This is an issue in first person as well, but avoid the temptation of spending too much time in the thoughts and feelings of your protagonist. It comes at the cost of action, but in second person there’s another important reason. 

Your reader will have their own thoughts and emotions about what happens on the page. If they think one thing, and you write “you think (this other thing)” that is jarring and can lose the reader. It’s much better to show what happens and trust the reader to have the thoughts and emotions they need most from your book. 

3. Using the Word “You” Far Too Much

It’s very tricky to write something in the second person without using the word “You” entirely too often. It’s even worse than “I” in first person. That’s because there aren’t a lot of synonyms for “you”.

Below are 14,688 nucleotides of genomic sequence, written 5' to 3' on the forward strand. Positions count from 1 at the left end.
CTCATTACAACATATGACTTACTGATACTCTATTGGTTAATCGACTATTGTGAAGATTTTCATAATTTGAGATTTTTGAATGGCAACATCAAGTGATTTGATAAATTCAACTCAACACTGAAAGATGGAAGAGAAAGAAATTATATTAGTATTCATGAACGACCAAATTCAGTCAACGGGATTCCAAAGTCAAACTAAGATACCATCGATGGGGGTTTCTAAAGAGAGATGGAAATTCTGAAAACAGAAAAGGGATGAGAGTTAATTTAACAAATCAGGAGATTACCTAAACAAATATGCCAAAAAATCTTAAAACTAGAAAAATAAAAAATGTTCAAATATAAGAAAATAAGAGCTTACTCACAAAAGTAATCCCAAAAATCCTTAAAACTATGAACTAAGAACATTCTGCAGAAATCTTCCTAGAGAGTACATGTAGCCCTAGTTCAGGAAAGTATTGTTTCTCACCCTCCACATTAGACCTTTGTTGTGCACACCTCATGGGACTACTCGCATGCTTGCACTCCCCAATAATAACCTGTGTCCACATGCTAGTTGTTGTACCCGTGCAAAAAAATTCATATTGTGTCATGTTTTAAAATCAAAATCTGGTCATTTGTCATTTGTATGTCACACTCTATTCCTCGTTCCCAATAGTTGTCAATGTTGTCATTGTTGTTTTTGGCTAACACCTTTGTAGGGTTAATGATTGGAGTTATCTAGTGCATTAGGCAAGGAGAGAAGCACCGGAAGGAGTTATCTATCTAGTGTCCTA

Don’t torture your prose looking for alternatives. That’s almost always worse. But do find ways to not have to use the word at all — usually in your editing draft. During the first pass, just use the word as often as you need to. 

4. The Autonomy Issue

If your protagonist does things the reader would not do, it will be much harder to maintain immersion and suspension of disbelief. On the other hand, the entire point of reading fiction is to experience thoughts and actions the reader doesn’t have in normal life. 

The key is to make every other aspect of the writing excellent — tone, pacing, word choice, structure, every last little thing — so when the reader experiences some cognitive dissonance, they’re not thrown out of the story entirely. They want to keep reading even with the mild psychological bumps and bruises.